1.1. BACKGROUND OF THE STUDY
Insurance is to a large extent based on risk selection and classification. Legislators however are inclined to impose restrictions to these differentiations by banning those that are considered to be ‘‘discriminatory’’. Risk selection and risk classification are not disallowed by law, but each such decision requires a well-funded, that is, fair justification. The conditions for reaching a fair insurance-differentiation scheme could be clarified by bridging the apparent conflict between an ‘‘individualistic’’ human rights approach and an insurance ‘‘group’’ approach to equality. Therefore, a number of considerations concerning the notion of subsidy-aversion should be taken into account in the legal justification of unequal treatment. These considerations concern the notion of controllability of risks, the (im)possibility of establishing a causal relation between risk variables and the risk itself, scepticism of adverse selection in case where price-inelastic markets are concerned and the influence of tracing costs on the choice of risk variables. The concept of fairness and equity is one that is frequently encountered in actuarial terminology. Indeed, one possible definition of an actuary is an individual concerned with maintaining adequacy and equity in insurance schemes and similar financial programs. There is a problem, however, of deciding on a reasonable definition of equity. How do we justify our decisions when we say that one course of action is more equitable than another? In an age where there is increasing concern for human rights, the insurance industry is often required to justify actions which appear to discriminate on the basis of such characteristics as age, sex, and race. The defence of equity is frequently invoked. Suppose we have two groups of individuals, group A and group B, such that the expected cost per individual of providing a certain insurance benefit is higher for those in group B. The standard and familiar argument is that it must be more equitable to charge a higher premium to those individuals in group B. If the groups consist of relatively homogeneous risks, this proposition seems quite valid. However it does not seem as obvious in the case where there is a great deal of variation in risk within the groups. From an actuarial and economic point of view, it is important to point out that many of the regulations that prohibit discriminatory practices in the access to and supply of insurance services still allow the insurer to justify their classification system and the unequal treatment resulting from it as fair. In this paper, it is argued that the reason why insurers still vehemently oppose these regulations is that lawyers and legislators on the one hand, and insurers on the other, have profoundly different views on the concept of fairness in insurance classification. These different views on fairness boil down to a different approach to equality: an ‘‘individualistic’’ human rights approach and insurance ‘‘group’’ approach. Those different approaches and their different impact on the concrete insurance premium of an insured are described in the next two sections. In view of a better understanding of the insurance ‘‘group’’ approach, the following section briefly summarizes some basic characteristics of insurance and clarifies why insurers use the subsidy-aversion argument as a justification of reducing subsidizing solidarity and accordingly as a justification to strive for equality between stereotype groups rather than between individuals. The main criticisms of this subsidy-aversion argument as related to risk-factors, mainly developed in economic literature, are analysed in the section entitled ‘‘Criticism of the Subsidy-Aversion Argument’’. The hypothesis is made that these apparently different approaches to equality are reconcilable when the legislation banning discrimination, based on an open-ended system of justification (in the next section), enables the insurer to objectively and reasonably justify unequal treatment. The legal possibility of justification offers a reference frame for categorizing insurance classification schemes as discriminatory or not.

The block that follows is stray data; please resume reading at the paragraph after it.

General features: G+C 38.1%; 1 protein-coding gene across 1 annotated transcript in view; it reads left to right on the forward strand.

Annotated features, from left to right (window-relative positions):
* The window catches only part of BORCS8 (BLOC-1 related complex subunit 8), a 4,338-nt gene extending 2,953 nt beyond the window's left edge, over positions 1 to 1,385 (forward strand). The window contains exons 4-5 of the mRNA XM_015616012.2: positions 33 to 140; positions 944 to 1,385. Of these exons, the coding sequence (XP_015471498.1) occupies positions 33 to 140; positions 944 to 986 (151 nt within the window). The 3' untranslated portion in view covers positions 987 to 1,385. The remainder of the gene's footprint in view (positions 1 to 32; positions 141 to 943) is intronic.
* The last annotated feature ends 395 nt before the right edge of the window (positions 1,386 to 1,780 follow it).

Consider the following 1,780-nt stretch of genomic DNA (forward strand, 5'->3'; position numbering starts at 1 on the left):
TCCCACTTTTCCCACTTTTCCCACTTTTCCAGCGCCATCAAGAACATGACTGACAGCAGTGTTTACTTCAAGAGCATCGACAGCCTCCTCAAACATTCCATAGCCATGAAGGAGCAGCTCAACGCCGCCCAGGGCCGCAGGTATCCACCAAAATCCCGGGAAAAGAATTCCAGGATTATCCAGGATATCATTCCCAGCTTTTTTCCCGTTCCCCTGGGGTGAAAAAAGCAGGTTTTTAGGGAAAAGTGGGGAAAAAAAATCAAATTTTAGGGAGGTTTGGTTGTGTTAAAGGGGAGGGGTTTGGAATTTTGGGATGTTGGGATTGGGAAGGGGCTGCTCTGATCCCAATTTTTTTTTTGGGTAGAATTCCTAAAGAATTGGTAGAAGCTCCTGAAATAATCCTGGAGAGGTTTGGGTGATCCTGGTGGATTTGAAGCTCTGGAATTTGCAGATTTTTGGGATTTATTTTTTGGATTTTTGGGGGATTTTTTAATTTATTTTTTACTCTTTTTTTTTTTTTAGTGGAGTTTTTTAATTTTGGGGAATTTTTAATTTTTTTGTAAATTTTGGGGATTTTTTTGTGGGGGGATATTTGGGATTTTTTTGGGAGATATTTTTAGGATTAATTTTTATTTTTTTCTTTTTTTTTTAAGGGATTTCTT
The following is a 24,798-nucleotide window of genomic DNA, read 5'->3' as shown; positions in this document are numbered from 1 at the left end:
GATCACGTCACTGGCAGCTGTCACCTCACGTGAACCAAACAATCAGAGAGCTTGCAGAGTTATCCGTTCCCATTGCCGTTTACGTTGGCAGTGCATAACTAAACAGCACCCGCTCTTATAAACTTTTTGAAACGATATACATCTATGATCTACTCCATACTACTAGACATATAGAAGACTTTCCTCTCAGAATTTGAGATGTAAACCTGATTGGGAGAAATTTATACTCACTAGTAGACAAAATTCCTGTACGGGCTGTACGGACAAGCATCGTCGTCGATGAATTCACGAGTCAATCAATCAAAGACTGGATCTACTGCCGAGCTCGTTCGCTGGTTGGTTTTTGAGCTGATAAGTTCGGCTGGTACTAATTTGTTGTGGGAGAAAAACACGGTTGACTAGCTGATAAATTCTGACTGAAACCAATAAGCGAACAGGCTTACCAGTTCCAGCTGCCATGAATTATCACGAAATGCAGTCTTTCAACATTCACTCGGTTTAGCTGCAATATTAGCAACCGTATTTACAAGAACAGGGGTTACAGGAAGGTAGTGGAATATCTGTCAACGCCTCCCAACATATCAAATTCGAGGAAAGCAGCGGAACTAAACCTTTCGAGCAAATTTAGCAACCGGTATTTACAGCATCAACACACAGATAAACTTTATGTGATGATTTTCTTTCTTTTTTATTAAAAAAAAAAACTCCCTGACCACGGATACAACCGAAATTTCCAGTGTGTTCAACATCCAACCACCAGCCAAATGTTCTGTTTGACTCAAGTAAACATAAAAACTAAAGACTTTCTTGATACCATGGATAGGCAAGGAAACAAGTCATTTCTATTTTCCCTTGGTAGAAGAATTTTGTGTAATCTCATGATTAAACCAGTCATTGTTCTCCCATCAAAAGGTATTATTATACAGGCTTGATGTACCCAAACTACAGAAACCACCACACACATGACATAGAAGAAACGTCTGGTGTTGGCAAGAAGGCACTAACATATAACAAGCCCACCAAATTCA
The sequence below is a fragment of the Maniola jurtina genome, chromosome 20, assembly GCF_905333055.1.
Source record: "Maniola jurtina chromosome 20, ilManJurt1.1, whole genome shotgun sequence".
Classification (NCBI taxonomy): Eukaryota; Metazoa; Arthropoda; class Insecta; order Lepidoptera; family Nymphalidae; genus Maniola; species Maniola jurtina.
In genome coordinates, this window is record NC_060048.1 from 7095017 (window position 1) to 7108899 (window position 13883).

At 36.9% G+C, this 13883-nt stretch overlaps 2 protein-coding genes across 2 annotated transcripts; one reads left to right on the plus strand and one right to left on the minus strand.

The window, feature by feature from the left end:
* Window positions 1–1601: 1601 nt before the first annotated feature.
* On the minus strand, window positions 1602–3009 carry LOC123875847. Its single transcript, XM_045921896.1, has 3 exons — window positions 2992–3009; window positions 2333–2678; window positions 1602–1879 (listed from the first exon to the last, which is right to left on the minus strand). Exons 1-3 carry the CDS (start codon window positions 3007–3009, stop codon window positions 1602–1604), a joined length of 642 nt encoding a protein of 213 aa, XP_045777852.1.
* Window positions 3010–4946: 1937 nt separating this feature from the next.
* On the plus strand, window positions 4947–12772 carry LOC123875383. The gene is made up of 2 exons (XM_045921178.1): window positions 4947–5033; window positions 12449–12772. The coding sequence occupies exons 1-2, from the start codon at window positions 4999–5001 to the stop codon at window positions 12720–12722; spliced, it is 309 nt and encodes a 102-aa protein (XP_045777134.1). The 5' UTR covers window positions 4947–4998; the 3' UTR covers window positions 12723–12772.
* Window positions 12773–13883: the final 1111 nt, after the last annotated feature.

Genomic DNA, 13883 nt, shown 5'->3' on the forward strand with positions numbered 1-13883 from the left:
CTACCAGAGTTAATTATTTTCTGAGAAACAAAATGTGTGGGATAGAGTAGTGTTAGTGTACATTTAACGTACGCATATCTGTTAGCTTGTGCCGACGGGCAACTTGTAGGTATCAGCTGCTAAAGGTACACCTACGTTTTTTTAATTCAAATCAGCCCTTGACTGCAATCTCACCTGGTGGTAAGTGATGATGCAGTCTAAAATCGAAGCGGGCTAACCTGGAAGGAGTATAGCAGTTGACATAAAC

1.2. STATEMENT OF THE PROBLEM
The insurance industry over the years has been going through a lot of problems, which hinders their effectiveness and efficient rendering of services. These problems have affected the fairness and equality in insurance classification in Nigeria which has had its negative influence on the economy of the country.
1.3. AIMD AND OBJECTIVES OF THE STUDY
The major aim of the study is to examine fairness and equality in insurance classification in Nigeria. Other specific objectives of the study include;
1.4. RESEARCH QUESTIONS
1.5. RESEARCH HYPOTHESIS
H0: There is no significant impact of fairness and equality in insurance classification.
H1: There is significant impact of fairness and equality in insurance classification.
1.6. SIGNIFICANCE OF THE STUDY
The study would be of immense benefit towards the development of insurance in Nigeria as it would help in boosting the economy of Nigeria by creating more jobs for unemployed/under employed. The study would also be of immense benefit to students, researchers and scholars who are interested in developing further study on the subject matter.
1.7. SCOPE AND LIMITATION OF THE STUDY
The study is restricted to fairness and equality in insurance classification using NICON insurance Lagos as a case study.
LIMITATION OF THE STUDY
Financial constraint- Insufficient fund tends to impede the efficiency of the researcher in sourcing for the relevant materials, literature or information and in the process of data collection (internet, questionnaire and interview).
Time constraint- The researcher will simultaneously engage in this study with other academic work. This consequently will cut down on the time devoted for the research work.
OTHER SIMILAR INSURANCE PROJECTS AND MATERIALS